Two elderly people, wearing headscarves in the manner of peasants from Shanxi province, had just left the south gate of the Forbidden City – the former imperial palace in the heart of Beijing. They turned, and raised their heads toward the giant portrait of Mao Zedong in Tiananmen Square, then placed their hands together in a gesture of reverence typically used in religions all over the world.
A young policeman wearing white gloves who was patrolling the area approached the couple, with a smile on his face. The two politely lowered their heads and moved on. The guard is accustomed to this: many visitors from rural areas still pay homage to the Great Helmsman, chairman Mao Zedong, who was leader of the People’s Republic of China from its establishment in 1949 until his death on September 9, 1976.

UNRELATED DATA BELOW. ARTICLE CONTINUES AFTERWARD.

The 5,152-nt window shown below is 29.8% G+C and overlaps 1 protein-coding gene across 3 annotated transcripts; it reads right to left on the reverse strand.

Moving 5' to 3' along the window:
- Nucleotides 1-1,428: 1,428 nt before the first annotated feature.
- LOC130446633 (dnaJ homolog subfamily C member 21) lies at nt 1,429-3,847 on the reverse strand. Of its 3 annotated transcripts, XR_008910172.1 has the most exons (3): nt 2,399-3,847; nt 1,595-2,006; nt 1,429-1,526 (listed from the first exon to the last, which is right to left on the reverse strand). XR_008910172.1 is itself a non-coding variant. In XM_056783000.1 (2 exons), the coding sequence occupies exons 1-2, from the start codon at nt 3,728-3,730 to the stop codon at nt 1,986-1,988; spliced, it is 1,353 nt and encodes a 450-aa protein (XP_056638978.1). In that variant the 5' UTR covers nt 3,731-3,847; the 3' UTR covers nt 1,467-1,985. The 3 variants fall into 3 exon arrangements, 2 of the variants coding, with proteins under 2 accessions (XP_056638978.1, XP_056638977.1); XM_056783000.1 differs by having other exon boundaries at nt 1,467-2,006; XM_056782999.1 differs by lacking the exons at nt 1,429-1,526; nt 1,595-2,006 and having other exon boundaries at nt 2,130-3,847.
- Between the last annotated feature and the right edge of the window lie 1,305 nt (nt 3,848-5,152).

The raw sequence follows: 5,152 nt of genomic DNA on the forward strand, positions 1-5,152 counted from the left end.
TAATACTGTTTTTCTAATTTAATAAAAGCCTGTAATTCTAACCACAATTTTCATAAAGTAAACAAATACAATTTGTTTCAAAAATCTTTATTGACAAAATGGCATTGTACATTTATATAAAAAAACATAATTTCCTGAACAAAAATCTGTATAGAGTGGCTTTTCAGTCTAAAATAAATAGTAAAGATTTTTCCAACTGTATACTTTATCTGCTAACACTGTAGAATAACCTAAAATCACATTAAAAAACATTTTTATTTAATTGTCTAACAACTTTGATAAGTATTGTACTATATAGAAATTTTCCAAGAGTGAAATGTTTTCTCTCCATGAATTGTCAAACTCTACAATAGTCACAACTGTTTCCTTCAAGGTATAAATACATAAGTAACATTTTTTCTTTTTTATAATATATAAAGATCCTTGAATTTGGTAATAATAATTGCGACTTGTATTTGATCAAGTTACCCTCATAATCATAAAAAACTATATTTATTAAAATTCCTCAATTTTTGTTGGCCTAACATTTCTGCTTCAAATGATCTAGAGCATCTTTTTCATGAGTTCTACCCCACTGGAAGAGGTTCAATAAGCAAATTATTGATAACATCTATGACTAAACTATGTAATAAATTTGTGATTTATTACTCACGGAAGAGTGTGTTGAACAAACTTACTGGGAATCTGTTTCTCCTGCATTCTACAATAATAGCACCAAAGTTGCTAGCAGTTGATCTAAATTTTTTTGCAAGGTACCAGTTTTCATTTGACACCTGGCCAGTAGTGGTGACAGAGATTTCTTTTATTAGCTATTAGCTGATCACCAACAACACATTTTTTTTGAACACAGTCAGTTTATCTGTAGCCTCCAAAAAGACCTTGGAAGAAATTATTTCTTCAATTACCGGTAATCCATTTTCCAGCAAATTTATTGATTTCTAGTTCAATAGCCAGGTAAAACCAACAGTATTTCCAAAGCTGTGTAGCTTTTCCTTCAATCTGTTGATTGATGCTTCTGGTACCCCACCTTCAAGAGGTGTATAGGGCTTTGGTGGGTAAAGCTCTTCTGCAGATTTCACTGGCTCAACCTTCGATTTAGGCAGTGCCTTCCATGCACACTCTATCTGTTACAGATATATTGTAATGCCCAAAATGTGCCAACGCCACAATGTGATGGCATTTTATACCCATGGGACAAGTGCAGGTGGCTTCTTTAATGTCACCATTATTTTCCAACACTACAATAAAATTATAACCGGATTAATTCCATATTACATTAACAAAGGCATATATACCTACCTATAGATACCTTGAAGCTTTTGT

Yet, this September 9, China woke up as if it were just another ordinary day; Beijing concealed under a wall of official silence the anniversary of Mao’s death. This silence is stronger than the boom of a thousand cannons – China is proceeding quietly and prudently – but surely – with the process of de-Maoification.